The Republic of Turkey and the State of Israel have a number of conflicting interests in the Middle East. This article, however, will review their common interests in the region.

Counterterrorism or fight against terrorism: The interest number one, of course, is the protection of security and stability in the region. Security and stability are part and parcel of the both countries’ interests. As we know, the region is considered a cradle of many terrorist organizations. The efforts taken for fighting terrorism and ensuring domestic stability are   important for both Turkey and Israel. In November 1994, the both countries signed agreements for cooperation against terrorism in order to protect their nationals and preserve stability in the region.

On 19 March 2016, a suicide bombing organized by ISIS took place in Istanbul's Beyoğlu district. Among those killed, two were of dual Israeli-American nationality and one of Israeli nationality. In the aftermath of the attack the Turkish President Recep Tayyip Erdoğan wrote a letter of condolences to his Israeli colleague Reuven Rivlin, saying he was “very sorry” to hear that three Israelis were killed and 10 wounded in the attack. The letter stated: “I want to send my deepest condolences to the Israeli people and the families that lost their loved ones in this traitorous attack." On March 20, Dore Gold, the director-general of Israel`s Foreign Ministry, came to Istanbul to hold talks with the undersecretary of the Turkish Foreign Ministry Feridun Sinirlioğlu and the governor of Istanbul Vasip Şahin about the terrorist attack perpetrated by ISIL. Dore Gold thanked the Turkish government for what it had done in the aftermath of the attack and underlined the need for an alliance in the fight against terror.

Syrian issue and collaboration: The conflict in Syria could be a source of either cooperation or tension between Israel and Turkey. The latter is now actively engaged in the fight against ISIS and has been targeted with a series of attacks from the radical Sunni Jihadist actor. This creates an added impetus for Turkey to restore ties with Israel, which could facilitate intelligence and other cooperation against the terror threat. That said, Turkey has recently cooperated with Russia and Iran on a ceasefire deal for Syria which excludes the United States. Until recently, Turkey had been demanding Bashar al-Assad’s removal and was in tension with Iran over the future of Syria, but the Russian-led process could leave Iran and its proxy Hezbollah with a significant presence in the country. This is a source of growing concern in Israel. Furthermore, Turkey’s overriding priority is to keep Kurdish fighters away from its borders, whereas Israelis are instinctively sympathetic to the aspirations of the Kurds, as a non-Arab minority seeking independence in the region.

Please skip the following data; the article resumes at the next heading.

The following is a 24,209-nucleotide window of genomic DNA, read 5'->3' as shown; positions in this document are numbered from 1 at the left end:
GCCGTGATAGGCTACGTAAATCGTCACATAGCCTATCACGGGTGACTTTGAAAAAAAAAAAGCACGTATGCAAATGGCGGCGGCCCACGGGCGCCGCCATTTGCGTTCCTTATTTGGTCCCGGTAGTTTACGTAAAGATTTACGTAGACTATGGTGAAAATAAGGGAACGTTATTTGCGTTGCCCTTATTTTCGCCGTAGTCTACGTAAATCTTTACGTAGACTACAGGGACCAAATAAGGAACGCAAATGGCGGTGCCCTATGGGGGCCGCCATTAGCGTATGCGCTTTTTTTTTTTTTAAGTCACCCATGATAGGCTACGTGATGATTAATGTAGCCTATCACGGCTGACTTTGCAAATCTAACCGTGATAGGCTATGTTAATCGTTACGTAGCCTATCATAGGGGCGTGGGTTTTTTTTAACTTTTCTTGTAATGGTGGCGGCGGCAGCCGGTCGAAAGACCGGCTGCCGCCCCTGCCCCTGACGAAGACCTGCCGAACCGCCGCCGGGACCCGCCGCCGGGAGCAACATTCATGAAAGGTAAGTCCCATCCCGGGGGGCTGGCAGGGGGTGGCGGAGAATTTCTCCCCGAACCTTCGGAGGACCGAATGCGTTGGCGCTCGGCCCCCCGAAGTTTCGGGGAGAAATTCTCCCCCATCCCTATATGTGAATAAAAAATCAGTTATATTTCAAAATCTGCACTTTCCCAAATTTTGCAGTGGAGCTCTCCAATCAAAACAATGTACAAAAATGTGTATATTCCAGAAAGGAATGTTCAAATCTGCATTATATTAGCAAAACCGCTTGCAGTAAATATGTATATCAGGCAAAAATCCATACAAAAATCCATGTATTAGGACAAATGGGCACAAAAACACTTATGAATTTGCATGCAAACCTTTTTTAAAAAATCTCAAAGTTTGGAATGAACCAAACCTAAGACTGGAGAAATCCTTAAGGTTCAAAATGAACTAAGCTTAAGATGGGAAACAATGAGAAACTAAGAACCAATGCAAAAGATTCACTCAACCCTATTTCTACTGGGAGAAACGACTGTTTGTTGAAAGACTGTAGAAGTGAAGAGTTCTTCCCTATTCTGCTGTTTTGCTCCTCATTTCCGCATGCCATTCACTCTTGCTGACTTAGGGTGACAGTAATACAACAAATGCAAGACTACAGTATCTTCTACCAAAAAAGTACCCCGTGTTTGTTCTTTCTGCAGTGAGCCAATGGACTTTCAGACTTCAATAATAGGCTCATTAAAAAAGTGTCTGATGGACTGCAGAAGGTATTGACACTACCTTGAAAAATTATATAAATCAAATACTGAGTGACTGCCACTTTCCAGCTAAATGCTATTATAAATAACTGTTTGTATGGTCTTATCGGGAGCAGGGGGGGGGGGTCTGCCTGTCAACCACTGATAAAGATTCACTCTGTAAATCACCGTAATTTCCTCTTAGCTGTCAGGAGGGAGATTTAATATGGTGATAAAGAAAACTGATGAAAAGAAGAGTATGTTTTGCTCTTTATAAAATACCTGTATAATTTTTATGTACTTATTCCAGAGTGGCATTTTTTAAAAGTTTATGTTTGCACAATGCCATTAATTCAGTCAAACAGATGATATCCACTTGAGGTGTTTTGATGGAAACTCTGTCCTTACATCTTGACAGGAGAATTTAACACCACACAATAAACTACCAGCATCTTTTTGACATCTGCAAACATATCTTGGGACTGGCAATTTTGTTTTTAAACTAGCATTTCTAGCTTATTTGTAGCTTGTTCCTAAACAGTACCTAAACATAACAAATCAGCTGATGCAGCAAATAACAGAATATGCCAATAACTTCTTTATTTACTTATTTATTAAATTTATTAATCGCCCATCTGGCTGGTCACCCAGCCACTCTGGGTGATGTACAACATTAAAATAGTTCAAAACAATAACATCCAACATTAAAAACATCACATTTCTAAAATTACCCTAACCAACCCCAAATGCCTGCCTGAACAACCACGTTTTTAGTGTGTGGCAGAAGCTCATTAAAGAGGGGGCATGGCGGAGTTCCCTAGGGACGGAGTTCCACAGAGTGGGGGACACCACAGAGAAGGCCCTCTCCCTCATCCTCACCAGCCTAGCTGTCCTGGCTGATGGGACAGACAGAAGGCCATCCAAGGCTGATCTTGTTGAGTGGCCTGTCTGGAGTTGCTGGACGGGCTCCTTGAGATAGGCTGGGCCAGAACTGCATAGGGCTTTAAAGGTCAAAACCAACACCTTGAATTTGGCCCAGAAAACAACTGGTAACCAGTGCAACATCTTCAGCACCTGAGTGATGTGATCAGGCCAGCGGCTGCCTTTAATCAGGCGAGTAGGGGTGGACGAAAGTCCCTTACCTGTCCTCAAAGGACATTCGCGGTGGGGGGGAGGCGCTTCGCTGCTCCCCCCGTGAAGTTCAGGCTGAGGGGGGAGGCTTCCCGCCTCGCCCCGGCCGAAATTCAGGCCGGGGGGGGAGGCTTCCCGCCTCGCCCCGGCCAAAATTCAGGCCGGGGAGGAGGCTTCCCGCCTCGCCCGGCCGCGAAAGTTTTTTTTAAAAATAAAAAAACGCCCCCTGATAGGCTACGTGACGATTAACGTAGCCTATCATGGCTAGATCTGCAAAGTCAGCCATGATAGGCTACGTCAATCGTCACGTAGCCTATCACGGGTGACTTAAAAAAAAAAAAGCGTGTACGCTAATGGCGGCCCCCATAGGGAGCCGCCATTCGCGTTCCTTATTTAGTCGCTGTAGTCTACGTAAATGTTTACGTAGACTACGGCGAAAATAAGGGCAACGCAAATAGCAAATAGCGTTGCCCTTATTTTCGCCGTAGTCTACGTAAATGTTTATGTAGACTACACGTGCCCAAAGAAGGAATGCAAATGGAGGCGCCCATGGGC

Gaza Strip issue: The Gaza Strip issue is one of the most intense ones in the relations between Israel and Turkey. On 27 June 2016, Turkey and Israel signed a Reconciliation agreement ending the standoff that had lasted for many years, and reached a deal. According to the agreement, Turkey will accept to send all aid to the Gaza Strip through Israel and then from Israel to Gaza by land and Israel will allow Turkey to advance humanitarian projects in the Gaza Strip, such as building a hospital, power station and a desalination station, all subject to Israeli security considerations. 

Turkey has sent its first aid shipment to the Gaza Strip in six years after the country struck a reconciliation deal with Israel. The Lady Leyla ship—carrying 11,000 tons of humanitarian aid including food, clothing and toys—docked at the Israeli port of Ashdod. The cargo was unloaded and transported overland to Gaza in time for the Muslim feast of Eid al-Fitr, which marks the end of the holy month of Ramadan.

Qatar-Gulf crisis: On June 5, 2017, Saudi Arabia, the United Arab Emirates, Bahrain, and Egypt abruptly cut off diplomatic relations with Qatar, allegedly due to the latter’s “funding and supporting terrorist organizations in the Middle East”. What approaches do Turkey and Israel pursue towards the Qatar crisis? 

“I’d like to say that we don’t find sanctions against Qatar right,” Recep Tayyip Erdoğan, the Turkish President, said at the gathering in Ankara. “The most appropriate way for the Gulf Cooperation Council countries to solve their internal issues is through dialogue. In this regard, we admire Qatar’s constructive and cool-headed approach”. Erdoğan has ratified two deals allowing the Turkish troops' deployment to Qatar and training the Gulf nation's gendarmerie, according to the presidency. He expressed disapproval of the sanctions imposed on Qatar by several Arab countries and added that Turkey would “continue and develop” its ties with Qatar. Turkey set up a military base in Qatar, its first such installation in the Middle East, as part of an agreement signed in 2014. In 2016, Ahmet Davutoğlu, then Turkish prime minister, visited the base where 150 troops were already stationed. Consequently, Turkey will support Qatar in this case.

Israel has shared interests with Saudi Arabia and the Gulf states in opposing Iran. Because Qatar has supported Hamas, the new crisis encourages those states that oppose Qatar to see Israel as a partner against Hamas and Iran. This relationship has already been quietly growing in recent years, but the crisis with Qatar allows writers in Saudi Arabia and the Gulf to speak out more strongly against Hamas.Nevertheless, the State of Israel remains neutral.

In conclusion, it is necessary to state that for the sake of peace and security in the region the both sides are interested in resolving this crisis.

 

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